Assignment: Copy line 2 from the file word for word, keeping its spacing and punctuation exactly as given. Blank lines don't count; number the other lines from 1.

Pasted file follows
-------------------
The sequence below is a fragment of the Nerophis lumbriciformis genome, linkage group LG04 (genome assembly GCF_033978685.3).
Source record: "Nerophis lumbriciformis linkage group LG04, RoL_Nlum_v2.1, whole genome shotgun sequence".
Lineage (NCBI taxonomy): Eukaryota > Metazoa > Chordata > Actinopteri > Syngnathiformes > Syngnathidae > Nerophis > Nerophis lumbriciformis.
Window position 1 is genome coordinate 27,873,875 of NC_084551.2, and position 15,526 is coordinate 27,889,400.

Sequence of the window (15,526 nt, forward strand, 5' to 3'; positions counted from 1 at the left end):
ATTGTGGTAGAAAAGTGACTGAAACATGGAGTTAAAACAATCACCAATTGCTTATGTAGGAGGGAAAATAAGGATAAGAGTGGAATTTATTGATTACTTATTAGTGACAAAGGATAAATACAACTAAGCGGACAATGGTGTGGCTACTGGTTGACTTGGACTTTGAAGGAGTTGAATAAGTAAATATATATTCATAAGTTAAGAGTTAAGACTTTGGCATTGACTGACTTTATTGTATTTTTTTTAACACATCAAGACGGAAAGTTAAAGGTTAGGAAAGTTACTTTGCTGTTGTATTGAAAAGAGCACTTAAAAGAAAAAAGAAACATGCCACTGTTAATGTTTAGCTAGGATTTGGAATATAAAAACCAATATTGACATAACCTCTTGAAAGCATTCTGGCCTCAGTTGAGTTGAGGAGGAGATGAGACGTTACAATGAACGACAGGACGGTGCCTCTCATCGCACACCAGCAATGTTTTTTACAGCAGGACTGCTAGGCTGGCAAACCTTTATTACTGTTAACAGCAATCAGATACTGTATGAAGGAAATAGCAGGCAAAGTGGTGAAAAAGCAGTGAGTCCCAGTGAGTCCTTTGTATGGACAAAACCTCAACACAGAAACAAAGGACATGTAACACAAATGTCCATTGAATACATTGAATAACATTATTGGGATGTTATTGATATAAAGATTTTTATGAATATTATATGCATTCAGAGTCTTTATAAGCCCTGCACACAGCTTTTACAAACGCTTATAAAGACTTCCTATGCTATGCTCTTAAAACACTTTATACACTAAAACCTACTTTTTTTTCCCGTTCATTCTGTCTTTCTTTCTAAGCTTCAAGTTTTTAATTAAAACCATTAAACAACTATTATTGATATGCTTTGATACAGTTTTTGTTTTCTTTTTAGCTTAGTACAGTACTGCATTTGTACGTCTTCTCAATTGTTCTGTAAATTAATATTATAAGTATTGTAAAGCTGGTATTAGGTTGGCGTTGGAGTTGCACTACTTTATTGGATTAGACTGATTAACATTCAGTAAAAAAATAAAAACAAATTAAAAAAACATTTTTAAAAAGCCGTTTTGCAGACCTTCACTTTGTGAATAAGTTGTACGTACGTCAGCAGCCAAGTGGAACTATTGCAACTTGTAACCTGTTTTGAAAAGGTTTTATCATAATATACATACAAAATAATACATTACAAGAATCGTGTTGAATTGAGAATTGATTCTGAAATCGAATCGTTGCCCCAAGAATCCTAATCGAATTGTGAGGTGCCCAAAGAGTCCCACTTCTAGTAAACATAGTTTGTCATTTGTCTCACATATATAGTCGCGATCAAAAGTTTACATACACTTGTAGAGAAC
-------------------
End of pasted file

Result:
Source record: "Nerophis lumbriciformis linkage group LG04, RoL_Nlum_v2.1, whole genome shotgun sequence".